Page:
Every Breath You Take
What is the first thing many of us do when we are super nervous, over anxious or on an airplane that hits a patch of turbulence? We turn to the simplest calming device. We take a deep breath. But there could be more to breathing than inhaling and exhaling. Just ask Ceci Parrella, a resident of Hilton Head Island who knows how to take the act of breathing to new heights. The highly spirited, attractive, native Argentinean can reach places through breathing that can be scary, sad, joyous or just about anywhere on the spectrum of human emotions. And she also can guide others on how to peel away layers leading to one's soul simply through breathing.
Ceci is certified in Integral Breath Therapy, which has been described as "an experiential process that uses specific breathing techniques to clear out physical, mental, and emotional blocks or stresses." Ceci calls herself a "facilitator" of breathwork. She either goes to her clients' homes or they come to her. The only equipment needed is a yoga mat and an open mind.
"The whole idea of breathing is that there are different forms," said Benedicte Gadron, a client of Ceci's for about the last 18-months. "The kind I've done the most is lying down on a mat and closing my eyes and Ceci tells you how to breathe. It's breathing without interruption. 'Breathe in, breathe out.' It really helps to focus on that. It sounds easy, but it's not that easy to do that continuous breathing."
Ceci's gateway to breath therapy was through yoga. After seven years of taking classes about once a week, Ceci enrolled in a 200-hour program at the Savannah Yoga Center and became a certified yoga instructor. "I did it for personal growth and self-knowledge. I was getting to know myself at a different level. The only person I can change is myself. If I want my world to be different, the change has to come within me," Ceci said.
For a short time, Ceci taught at the Jiva Yoga Center on Hilton Head Island, but it didn't fit into the schedule of the mother of two young children. Today, she fills in as an instructor at various yoga centers. Although Ceci said she loves all forms of yoga, she moved away from power or Ashtanga yoga because "it was not fulfilling to me," she said. Instead, she's more drawn to the philosophies of Angela Farmer, whose classes are nothing like American yoga. For example, Angela rarely calls out the names of the poses, but instead, the British yoga teacher uses a more metaphoric process of feeling the poses, Ceci explained.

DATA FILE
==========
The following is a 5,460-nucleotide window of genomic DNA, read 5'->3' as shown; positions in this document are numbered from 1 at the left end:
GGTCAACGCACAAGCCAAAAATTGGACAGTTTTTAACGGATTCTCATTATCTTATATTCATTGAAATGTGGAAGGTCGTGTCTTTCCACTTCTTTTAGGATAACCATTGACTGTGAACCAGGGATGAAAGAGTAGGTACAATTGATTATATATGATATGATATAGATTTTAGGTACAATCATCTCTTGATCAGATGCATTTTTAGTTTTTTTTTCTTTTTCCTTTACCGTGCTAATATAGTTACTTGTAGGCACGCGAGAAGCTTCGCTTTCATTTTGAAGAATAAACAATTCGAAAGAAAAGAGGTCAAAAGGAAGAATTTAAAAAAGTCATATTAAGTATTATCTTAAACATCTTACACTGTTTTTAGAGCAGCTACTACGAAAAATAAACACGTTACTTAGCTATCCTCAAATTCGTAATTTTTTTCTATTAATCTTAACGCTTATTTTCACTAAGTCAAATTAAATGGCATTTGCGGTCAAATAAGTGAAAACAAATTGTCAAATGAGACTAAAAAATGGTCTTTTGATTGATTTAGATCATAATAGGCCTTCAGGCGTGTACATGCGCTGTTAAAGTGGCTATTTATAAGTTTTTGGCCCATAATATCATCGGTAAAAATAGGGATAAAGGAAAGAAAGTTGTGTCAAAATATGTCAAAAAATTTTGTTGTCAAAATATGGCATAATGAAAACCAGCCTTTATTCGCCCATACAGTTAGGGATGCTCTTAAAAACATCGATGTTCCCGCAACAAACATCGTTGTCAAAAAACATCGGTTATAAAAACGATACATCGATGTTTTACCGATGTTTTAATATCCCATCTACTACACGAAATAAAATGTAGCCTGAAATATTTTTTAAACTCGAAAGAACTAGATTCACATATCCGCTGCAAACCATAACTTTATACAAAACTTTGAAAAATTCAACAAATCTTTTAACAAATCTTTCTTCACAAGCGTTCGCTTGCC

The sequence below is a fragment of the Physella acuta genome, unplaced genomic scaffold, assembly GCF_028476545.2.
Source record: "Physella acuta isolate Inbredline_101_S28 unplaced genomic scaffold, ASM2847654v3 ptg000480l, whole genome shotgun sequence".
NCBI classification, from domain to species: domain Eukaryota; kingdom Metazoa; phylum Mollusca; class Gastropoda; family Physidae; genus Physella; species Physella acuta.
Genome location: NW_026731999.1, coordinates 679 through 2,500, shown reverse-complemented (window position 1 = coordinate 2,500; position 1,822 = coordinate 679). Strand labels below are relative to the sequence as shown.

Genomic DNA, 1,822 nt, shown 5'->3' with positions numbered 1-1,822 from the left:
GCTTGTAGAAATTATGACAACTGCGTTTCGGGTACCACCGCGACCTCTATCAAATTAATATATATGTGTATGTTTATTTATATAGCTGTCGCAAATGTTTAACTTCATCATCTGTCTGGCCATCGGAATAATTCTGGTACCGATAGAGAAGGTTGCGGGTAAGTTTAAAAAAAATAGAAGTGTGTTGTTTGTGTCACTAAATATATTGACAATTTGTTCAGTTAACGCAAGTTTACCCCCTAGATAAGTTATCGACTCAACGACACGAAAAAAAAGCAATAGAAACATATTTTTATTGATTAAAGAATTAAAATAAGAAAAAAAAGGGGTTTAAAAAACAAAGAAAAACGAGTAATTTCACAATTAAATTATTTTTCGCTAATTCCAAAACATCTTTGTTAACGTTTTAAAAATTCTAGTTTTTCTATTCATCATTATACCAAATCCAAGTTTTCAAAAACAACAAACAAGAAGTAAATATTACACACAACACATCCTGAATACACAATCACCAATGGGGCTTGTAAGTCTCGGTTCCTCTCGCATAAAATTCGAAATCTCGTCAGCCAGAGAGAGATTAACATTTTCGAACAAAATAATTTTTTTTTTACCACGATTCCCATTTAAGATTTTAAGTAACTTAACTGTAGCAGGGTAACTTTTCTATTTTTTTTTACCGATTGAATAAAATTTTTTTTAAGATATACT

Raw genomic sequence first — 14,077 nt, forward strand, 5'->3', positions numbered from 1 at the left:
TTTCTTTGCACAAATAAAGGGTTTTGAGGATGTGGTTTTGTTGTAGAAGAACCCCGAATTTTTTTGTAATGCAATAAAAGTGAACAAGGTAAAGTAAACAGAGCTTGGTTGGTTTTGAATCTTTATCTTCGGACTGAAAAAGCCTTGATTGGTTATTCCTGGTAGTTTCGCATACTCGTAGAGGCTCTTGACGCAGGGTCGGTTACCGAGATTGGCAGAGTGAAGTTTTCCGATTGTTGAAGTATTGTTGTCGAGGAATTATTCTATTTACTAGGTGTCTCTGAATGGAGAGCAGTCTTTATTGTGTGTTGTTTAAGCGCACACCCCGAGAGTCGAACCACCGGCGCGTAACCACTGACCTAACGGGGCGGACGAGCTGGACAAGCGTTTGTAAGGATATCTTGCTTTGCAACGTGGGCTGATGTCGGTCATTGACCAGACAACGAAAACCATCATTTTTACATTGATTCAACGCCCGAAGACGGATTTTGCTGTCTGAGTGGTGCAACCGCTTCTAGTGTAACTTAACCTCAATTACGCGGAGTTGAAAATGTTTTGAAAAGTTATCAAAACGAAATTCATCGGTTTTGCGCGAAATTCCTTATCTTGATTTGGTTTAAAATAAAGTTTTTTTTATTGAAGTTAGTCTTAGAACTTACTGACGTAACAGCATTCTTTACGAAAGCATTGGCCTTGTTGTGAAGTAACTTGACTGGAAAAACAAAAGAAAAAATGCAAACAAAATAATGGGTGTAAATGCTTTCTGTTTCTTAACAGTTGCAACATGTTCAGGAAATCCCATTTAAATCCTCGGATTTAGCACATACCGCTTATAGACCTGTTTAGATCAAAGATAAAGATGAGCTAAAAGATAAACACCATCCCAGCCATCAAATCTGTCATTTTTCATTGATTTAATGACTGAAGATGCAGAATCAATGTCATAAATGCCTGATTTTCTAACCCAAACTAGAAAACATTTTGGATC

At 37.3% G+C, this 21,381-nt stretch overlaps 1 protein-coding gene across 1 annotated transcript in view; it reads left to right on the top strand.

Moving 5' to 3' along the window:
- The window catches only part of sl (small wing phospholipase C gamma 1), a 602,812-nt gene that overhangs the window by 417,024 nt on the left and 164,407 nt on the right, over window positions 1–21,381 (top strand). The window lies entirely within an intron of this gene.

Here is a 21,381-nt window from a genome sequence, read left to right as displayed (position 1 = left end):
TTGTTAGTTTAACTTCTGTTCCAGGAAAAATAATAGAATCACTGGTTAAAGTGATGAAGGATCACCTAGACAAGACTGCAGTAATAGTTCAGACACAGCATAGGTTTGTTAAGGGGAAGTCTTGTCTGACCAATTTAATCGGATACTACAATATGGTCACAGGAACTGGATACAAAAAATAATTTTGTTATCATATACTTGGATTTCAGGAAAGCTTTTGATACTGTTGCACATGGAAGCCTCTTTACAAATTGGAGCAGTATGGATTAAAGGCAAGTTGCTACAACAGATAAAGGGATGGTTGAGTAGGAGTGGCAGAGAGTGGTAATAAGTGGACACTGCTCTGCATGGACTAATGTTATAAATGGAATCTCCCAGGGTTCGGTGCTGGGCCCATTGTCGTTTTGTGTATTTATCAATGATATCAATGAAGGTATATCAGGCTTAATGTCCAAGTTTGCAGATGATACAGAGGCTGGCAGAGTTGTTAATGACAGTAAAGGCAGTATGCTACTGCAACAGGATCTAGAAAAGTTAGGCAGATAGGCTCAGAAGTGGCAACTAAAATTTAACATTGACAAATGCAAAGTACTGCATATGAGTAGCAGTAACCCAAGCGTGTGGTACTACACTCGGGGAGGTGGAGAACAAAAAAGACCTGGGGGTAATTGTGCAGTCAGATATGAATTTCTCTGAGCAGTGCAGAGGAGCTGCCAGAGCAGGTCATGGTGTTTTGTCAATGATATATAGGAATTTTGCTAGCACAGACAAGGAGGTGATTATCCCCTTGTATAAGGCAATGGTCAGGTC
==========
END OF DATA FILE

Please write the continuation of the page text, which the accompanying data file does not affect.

Ceci met Angela Farmer and her husband Victor Van Kooten, a massage therapist, at a workshop in Chapel Hill, N.C. In June 2010, she traveled to the town of Eftalou on the Greek island of Lesvos, where she attended Angela's 25-day yoga program. Greece is also where Ceci was first exposed to breathwork. She recounts a defining moment when she unlocked a bothersome sensation in her back through breathwork, after endless unsuccessful attempts through yoga poses. The experience brought her to tears, she said.
"When I had this ex'perience with breath. 'Oh my gosh, this is what I've been looking for,'" Ceci said. "The experience with the breath was so powerful. There was so much memory-in the tissues, muscles, bone-that I had no consciousness. And unless I could unlock those places, they were always going to be limiting my life."
Ceci continues to study Integral Breath Therapy, moving up in levels. She travels to Florida for classes and she's also planning on attending a six-day breathing retreat in Chicago. As for attracting the kind of person in the Lowcountry willing to explore the unknown through breath therapy. Just like breathwork, it's a process to get there. "When you come the first time, there's a resistant level of how much information you allow yourself to keep," Ceci said. "By the sixth session, you really start to get into the juicy part of your issues.having issues with health, prosperity or family relationships. It's a magnificent technique of self-empowerment."
Background: Born in Buenos Aires, Argentina. Mother practiced homeopathic medicine, macrobiotic diet and an Ayurvedic lifestyle.
Family: Husband Keith Parrella, Hilton Head real estate lawyer. The couple have two sons, ages 11 and 8.
What brought Ceci to HHI?: She met Keith through mutual friends when vacationing here in 1995. After a two-year, long-distance relationship Ceci and Keith married.
Difference between South America and South Carolina beaches: In South America the water is cold, the waves are big, and the sand is yellow.
Favorite beach-reading book: The Book Thief by Markus Zusak
For more info: www.Floweringbreath.com